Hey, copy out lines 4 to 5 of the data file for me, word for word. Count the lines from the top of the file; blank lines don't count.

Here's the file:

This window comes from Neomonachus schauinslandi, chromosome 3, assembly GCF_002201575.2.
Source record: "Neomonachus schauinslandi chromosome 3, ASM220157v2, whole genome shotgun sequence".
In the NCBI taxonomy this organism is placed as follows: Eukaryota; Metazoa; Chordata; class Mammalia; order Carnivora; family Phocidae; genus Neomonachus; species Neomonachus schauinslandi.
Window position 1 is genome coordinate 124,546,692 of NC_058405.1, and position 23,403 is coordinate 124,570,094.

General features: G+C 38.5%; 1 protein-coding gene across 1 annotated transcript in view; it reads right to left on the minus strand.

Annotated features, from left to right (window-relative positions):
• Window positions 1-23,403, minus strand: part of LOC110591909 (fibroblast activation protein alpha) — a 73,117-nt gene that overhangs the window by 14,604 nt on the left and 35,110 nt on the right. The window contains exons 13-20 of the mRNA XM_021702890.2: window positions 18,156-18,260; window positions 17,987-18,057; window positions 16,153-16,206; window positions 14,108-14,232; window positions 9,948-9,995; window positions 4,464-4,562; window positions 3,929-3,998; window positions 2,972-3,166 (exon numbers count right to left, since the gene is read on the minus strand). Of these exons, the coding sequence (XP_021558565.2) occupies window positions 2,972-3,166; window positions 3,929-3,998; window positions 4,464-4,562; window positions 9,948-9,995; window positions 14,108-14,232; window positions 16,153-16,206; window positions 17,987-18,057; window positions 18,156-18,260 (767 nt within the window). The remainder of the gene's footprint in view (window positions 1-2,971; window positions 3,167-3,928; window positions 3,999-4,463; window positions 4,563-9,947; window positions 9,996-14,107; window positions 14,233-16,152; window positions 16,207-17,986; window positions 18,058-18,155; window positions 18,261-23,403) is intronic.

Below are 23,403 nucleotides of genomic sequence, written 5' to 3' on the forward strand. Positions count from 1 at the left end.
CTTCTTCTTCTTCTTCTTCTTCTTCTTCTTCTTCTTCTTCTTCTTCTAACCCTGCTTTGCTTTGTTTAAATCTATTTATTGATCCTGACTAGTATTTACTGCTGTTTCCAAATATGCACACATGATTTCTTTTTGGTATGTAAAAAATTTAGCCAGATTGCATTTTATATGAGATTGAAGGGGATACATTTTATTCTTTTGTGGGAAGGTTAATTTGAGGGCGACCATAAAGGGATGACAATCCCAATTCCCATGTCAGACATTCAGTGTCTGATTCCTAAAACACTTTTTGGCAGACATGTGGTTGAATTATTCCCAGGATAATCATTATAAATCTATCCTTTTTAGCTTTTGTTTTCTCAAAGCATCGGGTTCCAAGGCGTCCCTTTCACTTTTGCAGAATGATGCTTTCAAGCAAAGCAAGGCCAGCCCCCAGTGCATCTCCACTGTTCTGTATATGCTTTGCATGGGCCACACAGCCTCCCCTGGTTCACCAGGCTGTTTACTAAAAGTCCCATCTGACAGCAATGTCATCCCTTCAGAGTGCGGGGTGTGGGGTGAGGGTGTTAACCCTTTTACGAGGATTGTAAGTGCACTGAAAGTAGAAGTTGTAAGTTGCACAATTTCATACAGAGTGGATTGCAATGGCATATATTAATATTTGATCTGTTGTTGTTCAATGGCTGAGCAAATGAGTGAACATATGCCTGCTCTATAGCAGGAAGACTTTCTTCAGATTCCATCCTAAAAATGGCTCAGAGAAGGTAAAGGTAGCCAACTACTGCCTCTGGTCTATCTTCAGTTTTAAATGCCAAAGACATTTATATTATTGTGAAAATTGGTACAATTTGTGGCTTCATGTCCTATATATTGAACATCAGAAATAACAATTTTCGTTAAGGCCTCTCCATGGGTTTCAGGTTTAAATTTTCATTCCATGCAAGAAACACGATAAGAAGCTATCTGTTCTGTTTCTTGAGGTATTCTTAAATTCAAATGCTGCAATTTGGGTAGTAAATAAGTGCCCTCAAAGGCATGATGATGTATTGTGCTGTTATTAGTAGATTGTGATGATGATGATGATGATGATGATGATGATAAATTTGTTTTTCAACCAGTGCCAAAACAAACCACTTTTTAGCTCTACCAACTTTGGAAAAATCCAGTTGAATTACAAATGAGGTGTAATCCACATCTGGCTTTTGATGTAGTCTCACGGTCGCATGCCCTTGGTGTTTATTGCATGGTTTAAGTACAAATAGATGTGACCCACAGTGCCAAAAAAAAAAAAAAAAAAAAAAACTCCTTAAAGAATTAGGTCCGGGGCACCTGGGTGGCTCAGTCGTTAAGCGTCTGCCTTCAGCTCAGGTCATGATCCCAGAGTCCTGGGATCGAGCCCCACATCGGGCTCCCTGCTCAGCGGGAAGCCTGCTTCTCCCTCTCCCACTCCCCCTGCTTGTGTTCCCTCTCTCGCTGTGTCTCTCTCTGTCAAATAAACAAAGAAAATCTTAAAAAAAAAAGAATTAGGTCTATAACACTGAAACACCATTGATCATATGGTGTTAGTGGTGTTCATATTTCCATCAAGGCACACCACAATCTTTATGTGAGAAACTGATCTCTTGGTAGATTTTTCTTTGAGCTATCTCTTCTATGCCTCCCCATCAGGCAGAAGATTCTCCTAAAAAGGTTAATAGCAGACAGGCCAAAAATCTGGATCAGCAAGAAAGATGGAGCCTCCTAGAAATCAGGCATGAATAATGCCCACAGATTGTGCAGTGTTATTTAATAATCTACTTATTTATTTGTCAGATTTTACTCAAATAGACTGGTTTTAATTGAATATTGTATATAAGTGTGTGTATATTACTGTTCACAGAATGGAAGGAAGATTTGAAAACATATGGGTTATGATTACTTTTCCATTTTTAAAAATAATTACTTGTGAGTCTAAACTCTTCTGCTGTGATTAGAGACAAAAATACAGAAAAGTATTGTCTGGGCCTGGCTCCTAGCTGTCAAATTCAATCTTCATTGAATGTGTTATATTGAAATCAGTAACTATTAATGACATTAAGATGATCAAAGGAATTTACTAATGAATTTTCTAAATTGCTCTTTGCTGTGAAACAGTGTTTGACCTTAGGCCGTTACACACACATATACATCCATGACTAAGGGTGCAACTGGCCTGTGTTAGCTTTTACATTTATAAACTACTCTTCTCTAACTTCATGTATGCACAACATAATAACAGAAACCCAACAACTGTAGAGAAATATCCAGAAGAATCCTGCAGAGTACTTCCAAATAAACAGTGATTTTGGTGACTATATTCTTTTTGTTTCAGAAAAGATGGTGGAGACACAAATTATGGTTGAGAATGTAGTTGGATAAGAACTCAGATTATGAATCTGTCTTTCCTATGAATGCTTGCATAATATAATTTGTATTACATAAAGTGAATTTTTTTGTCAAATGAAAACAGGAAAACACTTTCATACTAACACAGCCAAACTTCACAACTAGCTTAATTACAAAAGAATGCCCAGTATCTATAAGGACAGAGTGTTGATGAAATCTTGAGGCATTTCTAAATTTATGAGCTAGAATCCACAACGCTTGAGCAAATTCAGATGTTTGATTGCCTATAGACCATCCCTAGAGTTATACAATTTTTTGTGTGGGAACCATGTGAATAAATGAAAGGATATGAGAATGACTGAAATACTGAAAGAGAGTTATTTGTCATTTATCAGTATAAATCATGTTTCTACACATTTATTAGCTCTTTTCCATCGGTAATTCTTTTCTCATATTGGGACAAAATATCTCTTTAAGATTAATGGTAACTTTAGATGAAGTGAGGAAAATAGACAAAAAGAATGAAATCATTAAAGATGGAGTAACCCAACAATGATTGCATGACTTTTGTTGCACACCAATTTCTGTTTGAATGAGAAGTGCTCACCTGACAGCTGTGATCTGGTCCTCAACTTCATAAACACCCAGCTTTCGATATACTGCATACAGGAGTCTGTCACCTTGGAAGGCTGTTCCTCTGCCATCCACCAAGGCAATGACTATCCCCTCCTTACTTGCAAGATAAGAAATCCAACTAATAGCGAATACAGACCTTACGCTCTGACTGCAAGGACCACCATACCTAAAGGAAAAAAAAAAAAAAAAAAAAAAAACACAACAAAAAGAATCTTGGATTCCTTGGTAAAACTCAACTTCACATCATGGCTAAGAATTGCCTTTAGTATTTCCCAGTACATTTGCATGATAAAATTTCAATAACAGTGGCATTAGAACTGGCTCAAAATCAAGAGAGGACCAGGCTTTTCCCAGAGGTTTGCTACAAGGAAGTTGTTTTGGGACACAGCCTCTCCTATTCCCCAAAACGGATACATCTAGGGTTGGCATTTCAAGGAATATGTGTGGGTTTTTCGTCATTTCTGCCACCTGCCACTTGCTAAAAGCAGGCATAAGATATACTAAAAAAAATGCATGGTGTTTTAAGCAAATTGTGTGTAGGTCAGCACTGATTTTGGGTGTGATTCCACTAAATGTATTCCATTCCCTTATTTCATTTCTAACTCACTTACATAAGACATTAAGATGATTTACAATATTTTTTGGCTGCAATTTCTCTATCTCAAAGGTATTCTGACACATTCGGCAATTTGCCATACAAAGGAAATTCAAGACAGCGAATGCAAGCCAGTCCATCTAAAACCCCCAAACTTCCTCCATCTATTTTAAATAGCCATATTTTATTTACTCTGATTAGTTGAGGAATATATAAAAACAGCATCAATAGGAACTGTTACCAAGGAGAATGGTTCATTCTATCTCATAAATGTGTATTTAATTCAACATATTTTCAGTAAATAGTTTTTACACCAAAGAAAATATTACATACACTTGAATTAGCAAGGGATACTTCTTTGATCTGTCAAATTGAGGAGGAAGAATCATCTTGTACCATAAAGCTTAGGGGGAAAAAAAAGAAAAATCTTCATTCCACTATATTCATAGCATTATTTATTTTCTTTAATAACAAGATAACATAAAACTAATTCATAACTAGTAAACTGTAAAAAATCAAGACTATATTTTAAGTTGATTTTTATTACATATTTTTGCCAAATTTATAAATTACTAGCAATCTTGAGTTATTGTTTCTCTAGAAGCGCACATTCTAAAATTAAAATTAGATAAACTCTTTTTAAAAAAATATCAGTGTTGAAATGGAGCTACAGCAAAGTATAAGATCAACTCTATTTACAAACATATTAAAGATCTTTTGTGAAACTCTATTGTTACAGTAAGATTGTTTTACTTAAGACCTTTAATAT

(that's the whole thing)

Window position 1 is genome coordinate 124,546,692 of NC_058405.1, and position 23,403 is coordinate 124,570,094.

General features: G+C 38.5%; 1 protein-coding gene across 1 annotated transcript in view; it reads right to left on the minus strand.